2. if there's a zero in between two digits when the number is written in Arabic Numerals, the zero is spoken to indicate the "empty" digit. The pronunciation is "líng"(零).

3. Only one zero is pronounced no matter how many are there as long as they are in consecutive digits.

Here are some examples:

-10000: although there are 4 zeros in the number, since they are all at the end of the number, they're not pronounced. So this is 一万 instead of 一万零, just like in English we say "ten thousand" instead of "ten thousand zero" or that sort of weird things.

-101: in this 3-digit number, the 1st and 3rd digits are occupied by 1 and a zero is in between. Since after zero there's still an occupied digit, it should be pronounced. So this is 一百一.

-10001: so here is what I mean by "zeros in consecutive digits". Firstly we can tell that zero should be pronounced as a 1 is after all the zeros. But despite there're three zeros next to each other, we don't say it thrice. Instead, we only pronounce one zero. So this is 一万零一.

-10050: now try to combine those rules together. The two zeros between 1 and 5 are consecutive, so only one zero is pronounced. And the zero at the end is not pronounced as there's no more digit. In conclusion, this is supposed to be 一万零五十.

-1010: the reason why I show a seemingly identical example as the last one is that there is a small little detail that needs to be noticed. Though we know that 10 is pronounced as 十, we don't say 一千十 here as it sounds rather awkward. To obtain a smoother flow and rhythm of the voice, this is pronounced as 一千零一十.

• Decimals in Chinese (decimals ----- 小数(xiǎo shù) ----- "tiny numbers")

In English, there're several ways to pronounce a decimal. For example, for 3.15 we can say "three point one five" or "three fifteen"; for 0.08 we can say "zero point zero eight" or less formally "zero point O eight". However, in Chinese there is only one way to say a decimal. The decimal point is read as 点(diǎn) (but its name itself is 小数点 xiǎo shù diǎn). And everything after the decimal point you just read them one by one. As simple as that, right? Let's look at some examples:

-1.15: 一点一五(yī diǎn yī wǔ). So although after the decimal point the thing seems to be fifteen you pronounce them individually. This is the same as the ordinary way to do it in English.

-1.10030: 一点一零零三零(yī diǎn yī líng líng sān líng). One thing you should have noticed here is that the rules of zero's not applicable for decimal places. After the decimal point, no matter where the zero is and how many zeros there are, every individual numeral is required to be read out.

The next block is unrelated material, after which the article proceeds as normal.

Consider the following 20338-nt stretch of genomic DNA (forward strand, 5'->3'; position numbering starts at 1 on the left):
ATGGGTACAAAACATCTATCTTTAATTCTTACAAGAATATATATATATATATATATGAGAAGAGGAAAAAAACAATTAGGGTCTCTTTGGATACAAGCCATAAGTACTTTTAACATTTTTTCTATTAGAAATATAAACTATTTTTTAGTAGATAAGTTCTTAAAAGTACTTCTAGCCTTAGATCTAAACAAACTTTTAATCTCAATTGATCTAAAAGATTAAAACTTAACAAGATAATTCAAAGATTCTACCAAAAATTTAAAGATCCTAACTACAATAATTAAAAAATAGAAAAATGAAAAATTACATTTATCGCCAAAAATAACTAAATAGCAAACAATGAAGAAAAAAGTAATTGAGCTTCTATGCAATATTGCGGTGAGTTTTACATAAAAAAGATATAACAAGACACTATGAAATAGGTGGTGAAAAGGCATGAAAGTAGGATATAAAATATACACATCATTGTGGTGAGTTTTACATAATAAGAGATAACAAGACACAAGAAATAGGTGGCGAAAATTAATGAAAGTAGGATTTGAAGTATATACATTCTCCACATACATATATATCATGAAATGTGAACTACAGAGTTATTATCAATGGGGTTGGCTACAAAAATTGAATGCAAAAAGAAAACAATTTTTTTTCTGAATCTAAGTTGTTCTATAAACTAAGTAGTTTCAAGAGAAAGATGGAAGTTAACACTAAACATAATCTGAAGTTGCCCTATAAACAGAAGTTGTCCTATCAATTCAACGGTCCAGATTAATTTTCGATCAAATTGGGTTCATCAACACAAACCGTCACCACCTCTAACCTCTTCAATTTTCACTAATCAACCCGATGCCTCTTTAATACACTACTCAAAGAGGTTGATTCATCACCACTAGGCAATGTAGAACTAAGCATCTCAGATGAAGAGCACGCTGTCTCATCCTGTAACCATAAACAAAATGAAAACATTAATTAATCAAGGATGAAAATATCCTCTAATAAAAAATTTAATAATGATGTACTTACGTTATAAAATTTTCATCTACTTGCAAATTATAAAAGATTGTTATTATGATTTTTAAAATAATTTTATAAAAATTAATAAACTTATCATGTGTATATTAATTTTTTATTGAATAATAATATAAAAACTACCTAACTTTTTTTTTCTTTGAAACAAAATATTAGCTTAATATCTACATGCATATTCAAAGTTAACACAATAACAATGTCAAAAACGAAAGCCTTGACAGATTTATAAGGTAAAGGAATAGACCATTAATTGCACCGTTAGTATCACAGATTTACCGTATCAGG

• Fractions in Chinese (fractions ----- 分数 ----- "divided numbers")

Fractions might not be heard as frequently as decimals but are still quite commonly used. Same as decimals, whilst you may have two ways to say the fraction 2/3 in English as "two thirds" and "two over three", generally there's only one way to say it in Chinese for daily conversations.(if you want to discuss about mathematics we do have other ways but who will be so mathematical in casual conversations?) In Chinese, the numerator and the denominator are pronounced as integers as usual, the fraction line is read as 分之(fēn zhī) (again its name itself is 分数线 fēn shù xiàn). So, take 2/3 as an example. In Chinese you say it as 三分之二, which is a more logical way to express it as it literally means "take two in three parts". One difference between Chinese and English here is that in English you say the numerator first while in Chinese it's denominator first. The rationale behind is you must decide the total portions into which you divide something before you can ascertain how many portions you've taken.

Examples:

-5/8: 八分之五(bā fēn zhī wǔ)

-1111/3333: 三千三百三十三分之一千一百一十一(no Pinyin for this one because it's gonna be crazily long). This example is to highlight that there's only one way to say a fraction even though it's such a long one.

-8/5: 五分之八(wǔ fēn zhī bā). Even improper fractions also follow the same rule strictly.

• Percentages in Chinese (percentages ----- 百分数 ----- "numbers divided by 100")